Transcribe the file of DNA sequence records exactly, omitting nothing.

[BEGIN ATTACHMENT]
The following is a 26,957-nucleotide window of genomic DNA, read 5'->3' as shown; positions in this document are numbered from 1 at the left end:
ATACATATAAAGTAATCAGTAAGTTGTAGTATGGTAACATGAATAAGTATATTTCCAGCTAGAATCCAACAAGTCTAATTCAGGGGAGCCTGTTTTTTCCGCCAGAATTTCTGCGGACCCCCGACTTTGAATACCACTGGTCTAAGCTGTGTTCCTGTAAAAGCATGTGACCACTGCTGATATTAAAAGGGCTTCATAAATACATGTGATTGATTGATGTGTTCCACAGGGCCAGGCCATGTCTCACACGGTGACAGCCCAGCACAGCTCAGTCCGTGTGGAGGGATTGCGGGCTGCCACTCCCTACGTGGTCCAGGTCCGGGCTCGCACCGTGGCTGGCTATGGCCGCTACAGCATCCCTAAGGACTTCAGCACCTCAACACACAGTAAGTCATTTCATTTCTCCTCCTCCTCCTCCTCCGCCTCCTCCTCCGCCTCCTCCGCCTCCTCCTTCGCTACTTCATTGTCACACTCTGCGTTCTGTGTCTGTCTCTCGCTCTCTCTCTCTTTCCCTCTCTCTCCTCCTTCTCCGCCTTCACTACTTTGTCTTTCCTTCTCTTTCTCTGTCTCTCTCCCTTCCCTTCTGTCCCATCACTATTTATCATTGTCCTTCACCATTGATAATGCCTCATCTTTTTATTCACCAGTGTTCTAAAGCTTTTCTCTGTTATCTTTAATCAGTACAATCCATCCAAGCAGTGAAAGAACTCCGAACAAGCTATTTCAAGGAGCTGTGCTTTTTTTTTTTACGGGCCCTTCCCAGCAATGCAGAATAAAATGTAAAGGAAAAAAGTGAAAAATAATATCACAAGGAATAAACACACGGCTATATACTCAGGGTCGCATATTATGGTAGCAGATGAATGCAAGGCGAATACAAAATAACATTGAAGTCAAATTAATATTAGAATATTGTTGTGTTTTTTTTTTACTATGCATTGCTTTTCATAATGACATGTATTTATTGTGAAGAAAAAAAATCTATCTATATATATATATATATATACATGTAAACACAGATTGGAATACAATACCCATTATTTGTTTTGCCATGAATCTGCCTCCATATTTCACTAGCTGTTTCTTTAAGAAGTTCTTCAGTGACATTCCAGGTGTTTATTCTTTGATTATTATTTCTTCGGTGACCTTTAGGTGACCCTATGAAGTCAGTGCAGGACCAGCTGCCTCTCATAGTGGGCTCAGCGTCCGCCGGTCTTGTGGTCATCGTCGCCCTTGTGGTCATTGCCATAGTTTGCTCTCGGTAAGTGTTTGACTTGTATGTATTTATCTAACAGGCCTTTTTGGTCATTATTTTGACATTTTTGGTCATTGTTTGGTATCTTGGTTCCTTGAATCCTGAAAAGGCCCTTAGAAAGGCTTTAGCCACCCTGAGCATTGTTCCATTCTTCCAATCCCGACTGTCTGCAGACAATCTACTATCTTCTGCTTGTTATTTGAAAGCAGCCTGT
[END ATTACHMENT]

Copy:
The following is a 26,957-nucleotide window of genomic DNA, read 5'->3' as shown; positions in this document are numbered from 1 at the left end:
ATACATATAAAGTAATCAGTAAGTTGTAGTATGGTAACATGAATAAGTATATTTCCAGCTAGAATCCAACAAGTCTAATTCAGGGGAGCCTGTTTTTTCCGCCAGAATTTCTGCGGACCCCCGACTTTGAATACCACTGGTCTAAGCTGTGTTCCTGTAAAAGCATGTGACCACTGCTGATATTAAAAGGGCTTCATAAATACATGTGATTGATTGATGTGTTCCACAGGGCCAGGCCATGTCTCACACGGTGACAGCCCAGCACAGCTCAGTCCGTGTGGAGGGATTGCGGGCTGCCACTCCCTACGTGGTCCAGGTCCGGGCTCGCACCGTGGCTGGCTATGGCCGCTACAGCATCCCTAAGGACTTCAGCACCTCAACACACAGTAAGTCATTTCATTTCTCCTCCTCCTCCTCCTCCGCCTCCTCCTCCGCCTCCTCCGCCTCCTCCTTCGCTACTTCATTGTCACACTCTGCGTTCTGTGTCTGTCTCTCGCTCTCTCTCTCTTTCCCTCTCTCTCCTCCTTCTCCGCCTTCACTACTTTGTCTTTCCTTCTCTTTCTCTGTCTCTCTCCCTTCCCTTCTGTCCCATCACTATTTATCATTGTCCTTCACCATTGATAATGCCTCATCTTTTTATTCACCAGTGTTCTAAAGCTTTTCTCTGTTATCTTTAATCAGTACAATCCATCCAAGCAGTGAAAGAACTCCGAACAAGCTATTTCAAGGAGCTGTGCTTTTTTTTTTTACGGGCCCTTCCCAGCAATGCAGAATAAAATGTAAAGGAAAAAAGTGAAAAATAATATCACAAGGAATAAACACACGGCTATATACTCAGGGTCGCATATTATGGTAGCAGATGAATGCAAGGCGAATACAAAATAACATTGAAGTCAAATTAATATTAGAATATTGTTGTGTTTTTTTTTTACTATGCATTGCTTTTCATAATGACATGTATTTATTGTGAAGAAAAAAAATCTATCTATATATATATATATATATACATGTAAACACAGATTGGAATACAATACCCATTATTTGTTTTGCCATGAATCTGCCTCCATATTTCACTAGCTGTTTCTTTAAGAAGTTCTTCAGTGACATTCCAGGTGTTTATTCTTTGATTATTATTTCTTCGGTGACCTTTAGGTGACCCTATGAAGTCAGTGCAGGACCAGCTGCCTCTCATAGTGGGCTCAGCGTCCGCCGGTCTTGTGGTCATCGTCGCCCTTGTGGTCATTGCCATAGTTTGCTCTCGGTAAGTGTTTGACTTGTATGTATTTATCTAACAGGCCTTTTTGGTCATTATTTTGACATTTTTGGTCATTGTTTGGTATCTTGGTTCCTTGAATCCTGAAAAGGCCCTTAGAAAGGCTTTAGCCACCCTGAGCATTGTTCCATTCTTCCAATCCCGACTGTCTGCAGACAATCTACTATCTTCTGCTTGTTATTTGAAAGCAGCCTGT